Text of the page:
FIG. 19 shows one implementation of the components that operate to move the sleeve 408 between its retracted and expanded positions. As shown in FIG. 19, the forearm body 401 also includes an actuation component 430, which in this example is a motor 430. Motor 430 is rotatably connected to drive gear 432, which is rotatably connected to driven gear 434. The driven gear 434 is rotatably connected to a threaded lead screw 436, both supported by bearings 440, 442. The lead screw 436 is connected to the nut 438. More specifically, the nut 438 includes a female threaded lumen through which the lead screw 436 is disposed such that the male thread of the lead screw 436 is screwed into the female thread of the nut 438. The nut 438 is constrained so that it cannot rotate. More specifically, in this particular embodiment, nut 438 is shaped and disposed within body 401 of forearm 400 such that nut 438 does not rotate when lead screw 436 rotates. Further, the nut 438 is coupled to the extendable sleeve 408 such that movement of the nut 438 causes movement of the sleeve 408. When the motor 430 is actuated, the drive gear 432 rotates, thereby causing the driven gear 434 to rotate. The rotation of the driven gear 434 causes rotation of the lead screw 436, which causes the nut 438 to move axially, which causes the sleeve 408 to expand or contract. As best shown in FIGS. 18 and 19, the sleeve 408 slides along the proximal ablation shaft 426 and is therefore supported by it.

  FIG. 20 shows the proximal portion of the forearm 400 showing the proximal end of the proximal ablation shaft 426. The proximal end of the shaft 426 includes a concentric port 450 that connects an external suction / irrigation line to the ablation shaft 426. More specifically, port 450 is connected to ablation shaft 426 and further to external port 452. The concentric port 450 may or may not include a sealing mechanism between the port 450 itself and the ablation shaft 426. Both aspiration and irrigation aspects share a single lumen within the ablation shaft 426 that extends to the surgical site.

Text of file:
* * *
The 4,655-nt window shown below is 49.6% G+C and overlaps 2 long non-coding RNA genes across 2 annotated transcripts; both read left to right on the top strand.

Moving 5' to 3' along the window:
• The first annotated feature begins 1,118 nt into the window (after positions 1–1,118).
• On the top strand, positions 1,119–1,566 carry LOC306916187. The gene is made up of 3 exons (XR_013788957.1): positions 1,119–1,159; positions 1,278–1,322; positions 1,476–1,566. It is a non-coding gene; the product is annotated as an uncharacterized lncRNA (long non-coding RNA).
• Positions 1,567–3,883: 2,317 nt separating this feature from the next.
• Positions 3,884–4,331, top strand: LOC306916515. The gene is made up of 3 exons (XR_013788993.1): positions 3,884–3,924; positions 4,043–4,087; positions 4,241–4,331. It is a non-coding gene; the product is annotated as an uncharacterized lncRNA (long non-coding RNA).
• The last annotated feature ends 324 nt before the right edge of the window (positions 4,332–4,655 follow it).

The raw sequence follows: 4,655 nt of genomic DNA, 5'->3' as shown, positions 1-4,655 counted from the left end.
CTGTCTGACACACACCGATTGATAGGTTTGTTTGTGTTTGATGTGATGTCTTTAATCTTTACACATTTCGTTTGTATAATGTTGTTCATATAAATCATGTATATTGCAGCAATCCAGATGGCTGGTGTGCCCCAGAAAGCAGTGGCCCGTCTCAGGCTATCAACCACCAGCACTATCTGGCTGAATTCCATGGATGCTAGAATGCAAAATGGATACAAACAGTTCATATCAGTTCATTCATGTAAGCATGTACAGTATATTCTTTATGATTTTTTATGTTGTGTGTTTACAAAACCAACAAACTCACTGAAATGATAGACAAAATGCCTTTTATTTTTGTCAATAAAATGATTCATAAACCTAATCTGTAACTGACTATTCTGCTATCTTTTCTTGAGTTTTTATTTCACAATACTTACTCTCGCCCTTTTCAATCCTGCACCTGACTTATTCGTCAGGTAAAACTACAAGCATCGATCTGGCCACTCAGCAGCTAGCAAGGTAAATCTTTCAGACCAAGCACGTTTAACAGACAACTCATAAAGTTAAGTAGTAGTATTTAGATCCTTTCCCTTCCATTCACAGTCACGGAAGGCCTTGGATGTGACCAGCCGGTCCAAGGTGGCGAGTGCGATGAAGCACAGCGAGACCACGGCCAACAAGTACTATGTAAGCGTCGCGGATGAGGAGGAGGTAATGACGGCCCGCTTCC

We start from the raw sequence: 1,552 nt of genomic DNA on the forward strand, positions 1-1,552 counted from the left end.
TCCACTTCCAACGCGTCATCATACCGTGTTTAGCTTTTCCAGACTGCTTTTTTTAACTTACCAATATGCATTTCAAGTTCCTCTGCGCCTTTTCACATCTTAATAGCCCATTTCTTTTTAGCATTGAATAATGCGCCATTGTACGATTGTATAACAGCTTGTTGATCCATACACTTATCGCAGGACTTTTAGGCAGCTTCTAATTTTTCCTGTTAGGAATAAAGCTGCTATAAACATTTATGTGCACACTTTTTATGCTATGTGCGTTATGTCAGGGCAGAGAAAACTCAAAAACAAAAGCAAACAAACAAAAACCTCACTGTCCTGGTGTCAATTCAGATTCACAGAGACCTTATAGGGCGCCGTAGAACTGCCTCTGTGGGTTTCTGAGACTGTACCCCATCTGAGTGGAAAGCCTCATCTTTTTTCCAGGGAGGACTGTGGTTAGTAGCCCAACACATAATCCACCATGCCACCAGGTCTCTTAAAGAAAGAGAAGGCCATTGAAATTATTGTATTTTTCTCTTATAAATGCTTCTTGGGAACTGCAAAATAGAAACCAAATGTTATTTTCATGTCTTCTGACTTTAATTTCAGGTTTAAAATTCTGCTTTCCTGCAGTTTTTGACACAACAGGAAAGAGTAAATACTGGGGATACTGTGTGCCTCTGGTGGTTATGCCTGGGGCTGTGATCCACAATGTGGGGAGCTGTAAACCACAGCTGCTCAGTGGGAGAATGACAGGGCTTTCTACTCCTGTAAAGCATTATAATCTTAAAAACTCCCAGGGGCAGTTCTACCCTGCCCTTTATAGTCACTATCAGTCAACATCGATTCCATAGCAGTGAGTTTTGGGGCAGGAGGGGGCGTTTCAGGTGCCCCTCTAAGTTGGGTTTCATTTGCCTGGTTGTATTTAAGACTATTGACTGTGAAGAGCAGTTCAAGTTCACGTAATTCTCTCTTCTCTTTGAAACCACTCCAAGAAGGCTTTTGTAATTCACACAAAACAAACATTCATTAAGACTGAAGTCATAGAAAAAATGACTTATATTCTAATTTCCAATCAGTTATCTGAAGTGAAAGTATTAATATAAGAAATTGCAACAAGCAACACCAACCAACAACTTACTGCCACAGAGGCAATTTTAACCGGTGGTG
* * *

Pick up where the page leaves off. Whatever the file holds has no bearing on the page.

The relative position of the valve system relative to the device's functional chip plays a major role in the amount of dead space in the system. Dead space is a volume that is not directly controlled by a valve. In the case of the prior art SurgiWand ™ device—for example—the irrigation does not stop because the irrigation fluid is drained from the shaft rather than when the valve is released, so the total volume of the ablation shaft is dead space. Minimizing that dead space can lead to better reaction times for the system. One way to limit the dead space is to run two lumens against the forearm and then combine them with a single ablation shaft. In one embodiment of this design, the valve is placed behind the forearm 400. In a preferred embodiment, the valve is placed outside the patient's body and the line relies on surface tension and irrigation fluid aspiration generation to prevent unintended drainage of the fluid.